The Indian Space Research Organization has released the first-ever visual of Chandrayaan-2, the country’s second moon mission on Wednesday. The takeoff of Chandrayaan-2 has been scheduled for July 15 while the launch window has been kept open between July 9 and July 16.
(The First look of 'Chandrayaan 2')
(Testing underway prior to the launch of Chandrayaan-2)
The mission will be carried out by the Geosynchronous Satellite Launch Vehicle Mark III (GSLV MK III) rocket, which is designed to launch satellites into geostationary orbit. Chandrayaan-2 is India’s second lunar mission after Chandrayaan-1 and it is divided into three modules namely Orbiter, Lander (Vikram) & Rover (Pragyan). The Orbiter and Lander modules accommodated inside the GSLV MK-III launch vehicle, interfaced mechanically and stacked together as an integrated module. The Rover is housed inside the Lander.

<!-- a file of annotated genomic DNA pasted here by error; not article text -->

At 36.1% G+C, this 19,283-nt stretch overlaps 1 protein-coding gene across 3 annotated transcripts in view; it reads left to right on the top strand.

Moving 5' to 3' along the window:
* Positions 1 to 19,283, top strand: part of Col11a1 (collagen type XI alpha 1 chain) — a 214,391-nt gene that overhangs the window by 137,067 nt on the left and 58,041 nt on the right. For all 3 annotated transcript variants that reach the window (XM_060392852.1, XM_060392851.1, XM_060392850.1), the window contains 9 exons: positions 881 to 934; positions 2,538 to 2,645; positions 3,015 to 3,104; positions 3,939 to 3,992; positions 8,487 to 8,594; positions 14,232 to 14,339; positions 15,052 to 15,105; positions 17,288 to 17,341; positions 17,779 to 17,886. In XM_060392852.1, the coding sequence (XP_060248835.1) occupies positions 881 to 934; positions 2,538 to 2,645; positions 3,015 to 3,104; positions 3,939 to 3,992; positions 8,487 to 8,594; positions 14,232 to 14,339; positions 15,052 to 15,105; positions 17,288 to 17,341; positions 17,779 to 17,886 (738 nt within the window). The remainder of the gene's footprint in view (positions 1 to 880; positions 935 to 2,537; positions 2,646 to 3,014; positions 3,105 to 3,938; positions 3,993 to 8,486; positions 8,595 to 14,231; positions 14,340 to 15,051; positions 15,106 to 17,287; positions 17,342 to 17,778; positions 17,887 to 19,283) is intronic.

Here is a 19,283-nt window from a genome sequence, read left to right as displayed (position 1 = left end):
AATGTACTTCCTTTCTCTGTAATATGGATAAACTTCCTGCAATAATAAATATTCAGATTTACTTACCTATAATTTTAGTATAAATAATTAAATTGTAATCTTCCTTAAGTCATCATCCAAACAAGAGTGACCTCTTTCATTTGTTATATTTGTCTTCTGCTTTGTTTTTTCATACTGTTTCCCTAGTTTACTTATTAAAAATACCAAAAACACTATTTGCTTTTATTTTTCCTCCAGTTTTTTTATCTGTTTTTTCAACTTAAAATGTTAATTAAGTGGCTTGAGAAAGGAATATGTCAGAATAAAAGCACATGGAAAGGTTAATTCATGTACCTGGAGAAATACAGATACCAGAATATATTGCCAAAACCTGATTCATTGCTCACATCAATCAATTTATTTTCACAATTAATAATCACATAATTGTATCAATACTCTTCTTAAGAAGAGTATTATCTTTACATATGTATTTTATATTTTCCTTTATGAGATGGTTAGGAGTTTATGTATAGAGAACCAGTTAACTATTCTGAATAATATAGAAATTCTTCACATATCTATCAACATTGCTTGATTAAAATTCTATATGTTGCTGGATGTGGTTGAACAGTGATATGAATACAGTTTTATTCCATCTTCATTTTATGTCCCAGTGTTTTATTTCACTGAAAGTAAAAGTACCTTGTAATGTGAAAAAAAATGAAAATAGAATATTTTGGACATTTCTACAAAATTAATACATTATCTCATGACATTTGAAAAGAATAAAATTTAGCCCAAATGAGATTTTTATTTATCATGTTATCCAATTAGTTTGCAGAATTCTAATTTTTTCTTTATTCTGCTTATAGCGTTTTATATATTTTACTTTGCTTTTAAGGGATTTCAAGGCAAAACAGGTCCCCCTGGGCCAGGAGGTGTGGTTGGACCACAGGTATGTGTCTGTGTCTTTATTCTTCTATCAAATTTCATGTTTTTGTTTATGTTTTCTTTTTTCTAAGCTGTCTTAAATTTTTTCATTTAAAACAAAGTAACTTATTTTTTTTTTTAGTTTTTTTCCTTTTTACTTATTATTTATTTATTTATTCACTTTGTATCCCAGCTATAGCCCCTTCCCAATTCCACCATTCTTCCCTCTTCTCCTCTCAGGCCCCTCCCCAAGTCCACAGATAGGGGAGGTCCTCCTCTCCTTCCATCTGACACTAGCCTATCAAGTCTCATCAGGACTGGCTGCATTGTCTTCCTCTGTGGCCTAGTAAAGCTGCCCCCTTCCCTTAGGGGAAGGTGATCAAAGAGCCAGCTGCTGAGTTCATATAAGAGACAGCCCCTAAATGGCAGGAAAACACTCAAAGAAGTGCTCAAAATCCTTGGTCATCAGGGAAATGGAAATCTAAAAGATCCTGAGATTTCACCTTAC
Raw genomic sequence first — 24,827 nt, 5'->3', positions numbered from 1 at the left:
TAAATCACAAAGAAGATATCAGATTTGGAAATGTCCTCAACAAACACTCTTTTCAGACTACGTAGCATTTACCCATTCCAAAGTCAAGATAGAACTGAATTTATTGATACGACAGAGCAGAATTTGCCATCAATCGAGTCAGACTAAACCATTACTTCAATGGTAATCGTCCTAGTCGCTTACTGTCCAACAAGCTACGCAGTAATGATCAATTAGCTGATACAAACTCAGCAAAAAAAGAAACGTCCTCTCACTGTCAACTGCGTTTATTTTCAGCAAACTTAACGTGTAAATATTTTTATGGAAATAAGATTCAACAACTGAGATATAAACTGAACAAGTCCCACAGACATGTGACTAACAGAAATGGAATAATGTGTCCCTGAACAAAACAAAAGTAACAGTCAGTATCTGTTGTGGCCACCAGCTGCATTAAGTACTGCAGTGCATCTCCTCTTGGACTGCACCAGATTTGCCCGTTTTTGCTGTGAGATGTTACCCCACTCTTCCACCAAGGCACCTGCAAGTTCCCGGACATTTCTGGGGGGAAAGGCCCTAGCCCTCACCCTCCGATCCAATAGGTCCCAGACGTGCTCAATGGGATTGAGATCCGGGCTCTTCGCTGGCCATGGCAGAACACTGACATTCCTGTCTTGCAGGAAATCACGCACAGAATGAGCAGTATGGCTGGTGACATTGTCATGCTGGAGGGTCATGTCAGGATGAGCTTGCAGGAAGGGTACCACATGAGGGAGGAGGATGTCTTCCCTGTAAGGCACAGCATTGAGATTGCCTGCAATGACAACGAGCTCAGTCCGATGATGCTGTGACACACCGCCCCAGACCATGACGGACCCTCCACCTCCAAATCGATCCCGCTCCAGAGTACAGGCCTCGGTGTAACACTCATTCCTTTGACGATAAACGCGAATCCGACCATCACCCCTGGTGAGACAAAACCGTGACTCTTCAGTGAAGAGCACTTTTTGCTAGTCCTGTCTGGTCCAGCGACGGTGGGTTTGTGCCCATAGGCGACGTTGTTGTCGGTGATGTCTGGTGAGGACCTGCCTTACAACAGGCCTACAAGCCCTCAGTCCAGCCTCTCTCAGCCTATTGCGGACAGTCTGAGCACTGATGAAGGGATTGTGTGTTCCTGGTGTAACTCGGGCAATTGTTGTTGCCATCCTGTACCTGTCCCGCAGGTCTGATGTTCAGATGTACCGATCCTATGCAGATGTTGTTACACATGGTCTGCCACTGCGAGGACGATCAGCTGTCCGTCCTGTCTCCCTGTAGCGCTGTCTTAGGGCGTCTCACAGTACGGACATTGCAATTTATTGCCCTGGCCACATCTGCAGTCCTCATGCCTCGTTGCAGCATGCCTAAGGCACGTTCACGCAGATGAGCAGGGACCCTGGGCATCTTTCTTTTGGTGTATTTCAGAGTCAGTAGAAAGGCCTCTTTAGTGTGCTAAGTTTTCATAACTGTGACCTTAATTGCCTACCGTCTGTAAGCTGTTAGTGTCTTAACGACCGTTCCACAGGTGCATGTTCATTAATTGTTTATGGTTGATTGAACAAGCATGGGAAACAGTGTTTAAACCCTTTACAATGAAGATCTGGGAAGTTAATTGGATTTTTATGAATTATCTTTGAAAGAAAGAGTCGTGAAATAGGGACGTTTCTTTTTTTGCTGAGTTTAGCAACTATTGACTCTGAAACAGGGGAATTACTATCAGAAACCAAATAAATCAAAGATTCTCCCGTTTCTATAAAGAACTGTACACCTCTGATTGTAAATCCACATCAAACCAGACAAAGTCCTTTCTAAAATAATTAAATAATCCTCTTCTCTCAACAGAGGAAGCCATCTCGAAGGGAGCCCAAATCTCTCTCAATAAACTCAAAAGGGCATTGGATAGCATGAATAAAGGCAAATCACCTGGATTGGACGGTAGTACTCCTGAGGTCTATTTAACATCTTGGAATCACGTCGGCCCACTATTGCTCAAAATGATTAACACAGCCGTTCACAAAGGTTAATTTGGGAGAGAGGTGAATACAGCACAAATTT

After launching into earthbound orbit by GSLV MK-III, the integrated module of the Orbiter and Lander will reach Moon orbit using Orbiter propulsion module. Afterwards, the Lander will part ways with the Orbiter and soft land at the proposed site close to the lunar South Pole, which is scheduled for September 6. Further, the Rover will perform certain scientific experiments on the lunar surface.
Meanwhile, the ISRO has outlined the challenges of a Moon landing, as follows:
It will also carry NASA's laser instruments that allow scientists to make precise measurements of the distance to the Moon, according to the US space agency officials. During the Lunar and Planetary Science Conference held at Texas, NASA confirmed that Chandrayaan 2 and Israeli lander Beresheet, due to touch down April 11, will each carry NASA-owned laser retroreflector arrays.
"We're trying to populate the entire surface with as many laser reflector arrays as we can possibly get there," Lori Glaze, acting director of the Planetary Science Division of NASA's Science Mission Directorate, said.